Although more than 70 per cent of young dogs have some anxiety about separation from their owners, around 10 per cent experience chronic problems which call for clinical intervention, in the form of initial medication and longer term training.
The researchers suggest one way of dealing with the problem is to desensitise the dog to its owner's departure by leaving the house for short initial periods, which can be lengthened later.
Meanwhile, the clinic's resident vet, Rachel Casey, is working with horses to trace back the origins of behaviour such as barging and bucking and a refusal to be caught or enter a trailer.
"These issues tend to be related to some kind of previous pain or fear, but because horses are a prey animal their innate response it to run away," she said. "Once any medical problems, such as sore feet or badly fitting saddles, are resolved, the next step is reduce stresses in the current environment before moving on to retraining. For example, horses need to graze almost continuously for 16 hours a day. Giving them two daily meals is not meeting their needs."
Ms Casey is also looking at hypersensitivity in cats, manifested through twitchy skin, overgrooming and strong reactions to sound and light, in order to assess the overlap between medical and stress-related causes of the condition.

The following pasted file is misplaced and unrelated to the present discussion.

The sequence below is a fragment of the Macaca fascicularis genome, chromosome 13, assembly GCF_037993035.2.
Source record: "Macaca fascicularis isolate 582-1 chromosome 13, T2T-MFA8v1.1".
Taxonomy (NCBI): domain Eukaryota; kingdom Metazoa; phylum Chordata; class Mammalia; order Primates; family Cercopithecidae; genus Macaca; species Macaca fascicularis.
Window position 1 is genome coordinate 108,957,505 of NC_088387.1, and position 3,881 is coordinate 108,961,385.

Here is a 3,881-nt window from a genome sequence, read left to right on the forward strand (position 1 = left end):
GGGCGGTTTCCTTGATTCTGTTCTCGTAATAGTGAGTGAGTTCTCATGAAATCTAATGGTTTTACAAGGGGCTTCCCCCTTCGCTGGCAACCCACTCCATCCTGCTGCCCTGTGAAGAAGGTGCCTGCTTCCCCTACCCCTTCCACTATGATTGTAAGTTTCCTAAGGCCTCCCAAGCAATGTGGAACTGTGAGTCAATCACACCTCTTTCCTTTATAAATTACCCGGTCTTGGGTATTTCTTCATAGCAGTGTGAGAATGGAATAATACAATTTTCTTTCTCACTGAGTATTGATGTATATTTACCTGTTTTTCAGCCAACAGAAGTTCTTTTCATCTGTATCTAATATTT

While the traditional assumption has been that cats bring themselves up, around one third experience a fear of strangers, a fact that the clinic's researchers say is a sign of unhappiness that can be addressed.
With cats now billed as the pet of the next century, the researchers argue that the need to address their welfare, as they live in smaller spaces, is stronger than ever.
DYSFUNCTIONAL PETS: AN OWNER'S GUIDE
AFRICAN GREY PARROTS
Why buy a parrot if you are not prepared to talk to it? Extremely sociable birds, they will shout and screech when they don't get attention.
If possible keep two, even better lodge them in an aviary, they just love company.
It is essential to have a large cage and plenty of toys and games to keep them occupied. If properly looked after, they can make much better conversationalists than many humans.
Inattentive owners can drive their pets up the wall. Watch out for the danger signs - animals pulling out their fur, running from side to side in their cage and jumping up at the bars.
Actually, gerbils shouldn't be in cages at all. Try a fish tank half full of earth which enables them to dig down and escape from the light and prying human eyes.
If your moggy pees indoors don't blame it. It's your fault. The poor creature has probably had a run-in with next door's tom or is worried that you prefer your newly arrived child. Ultra-insecure cats get into a state over a change in furniture. They think you love the sofa more than them.
So chase off the next door's tom, introduce Buttons to the baby and invite it to share the sofa with you. If you worry about hairs on the furniture don't keep cats.
It is true, as your postman will testify, that some dogs are guilty of threatening, even violent behaviour. But this is because they are scared, possibly because of a nasty incident when they were young.
They need to be "desensitised". For example, if your postman delivers at much the same time every day, try taking Bonzo out to meet him, initially from a distance. Calm him down and reward him once he stops barking.Reuse content